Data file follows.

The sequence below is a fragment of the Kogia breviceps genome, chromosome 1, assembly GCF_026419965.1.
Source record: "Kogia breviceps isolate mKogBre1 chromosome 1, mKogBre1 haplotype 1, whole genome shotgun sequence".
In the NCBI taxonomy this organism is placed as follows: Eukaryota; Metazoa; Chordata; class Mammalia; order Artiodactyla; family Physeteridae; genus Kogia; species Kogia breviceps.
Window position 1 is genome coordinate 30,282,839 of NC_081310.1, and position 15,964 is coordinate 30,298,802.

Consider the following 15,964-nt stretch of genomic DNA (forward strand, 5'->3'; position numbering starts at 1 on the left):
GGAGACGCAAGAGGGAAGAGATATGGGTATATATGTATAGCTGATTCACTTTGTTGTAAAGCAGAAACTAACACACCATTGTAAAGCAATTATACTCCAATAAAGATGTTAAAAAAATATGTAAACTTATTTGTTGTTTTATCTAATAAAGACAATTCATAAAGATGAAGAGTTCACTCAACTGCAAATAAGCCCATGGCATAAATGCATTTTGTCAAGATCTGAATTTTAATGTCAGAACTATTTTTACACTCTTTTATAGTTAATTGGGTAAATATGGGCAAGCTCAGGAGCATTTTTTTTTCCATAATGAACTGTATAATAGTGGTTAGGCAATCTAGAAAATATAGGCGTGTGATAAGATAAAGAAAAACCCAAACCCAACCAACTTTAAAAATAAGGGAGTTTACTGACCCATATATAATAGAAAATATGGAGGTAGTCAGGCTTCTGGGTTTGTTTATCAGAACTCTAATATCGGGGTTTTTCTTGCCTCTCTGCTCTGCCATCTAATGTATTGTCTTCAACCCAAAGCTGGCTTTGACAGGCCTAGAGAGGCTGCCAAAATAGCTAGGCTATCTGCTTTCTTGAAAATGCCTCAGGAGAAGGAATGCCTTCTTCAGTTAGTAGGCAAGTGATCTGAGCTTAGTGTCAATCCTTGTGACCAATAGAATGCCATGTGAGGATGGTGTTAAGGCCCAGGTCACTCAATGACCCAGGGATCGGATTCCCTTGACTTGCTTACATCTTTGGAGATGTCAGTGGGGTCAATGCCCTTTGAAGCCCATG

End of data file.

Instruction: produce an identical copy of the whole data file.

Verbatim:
The sequence below is a fragment of the Kogia breviceps genome, chromosome 1, assembly GCF_026419965.1.
Source record: "Kogia breviceps isolate mKogBre1 chromosome 1, mKogBre1 haplotype 1, whole genome shotgun sequence".
In the NCBI taxonomy this organism is placed as follows: Eukaryota; Metazoa; Chordata; class Mammalia; order Artiodactyla; family Physeteridae; genus Kogia; species Kogia breviceps.
Window position 1 is genome coordinate 30,282,839 of NC_081310.1, and position 15,964 is coordinate 30,298,802.

Consider the following 15,964-nt stretch of genomic DNA (forward strand, 5'->3'; position numbering starts at 1 on the left):
GGAGACGCAAGAGGGAAGAGATATGGGTATATATGTATAGCTGATTCACTTTGTTGTAAAGCAGAAACTAACACACCATTGTAAAGCAATTATACTCCAATAAAGATGTTAAAAAAATATGTAAACTTATTTGTTGTTTTATCTAATAAAGACAATTCATAAAGATGAAGAGTTCACTCAACTGCAAATAAGCCCATGGCATAAATGCATTTTGTCAAGATCTGAATTTTAATGTCAGAACTATTTTTACACTCTTTTATAGTTAATTGGGTAAATATGGGCAAGCTCAGGAGCATTTTTTTTTCCATAATGAACTGTATAATAGTGGTTAGGCAATCTAGAAAATATAGGCGTGTGATAAGATAAAGAAAAACCCAAACCCAACCAACTTTAAAAATAAGGGAGTTTACTGACCCATATATAATAGAAAATATGGAGGTAGTCAGGCTTCTGGGTTTGTTTATCAGAACTCTAATATCGGGGTTTTTCTTGCCTCTCTGCTCTGCCATCTAATGTATTGTCTTCAACCCAAAGCTGGCTTTGACAGGCCTAGAGAGGCTGCCAAAATAGCTAGGCTATCTGCTTTCTTGAAAATGCCTCAGGAGAAGGAATGCCTTCTTCAGTTAGTAGGCAAGTGATCTGAGCTTAGTGTCAATCCTTGTGACCAATAGAATGCCATGTGAGGATGGTGTTAAGGCCCAGGTCACTCAATGACCCAGGGATCGGATTCCCTTGACTTGCTTACATCTTTGGAGATGTCAGTGGGGTCAATGCCCTTTGAAGCCCATG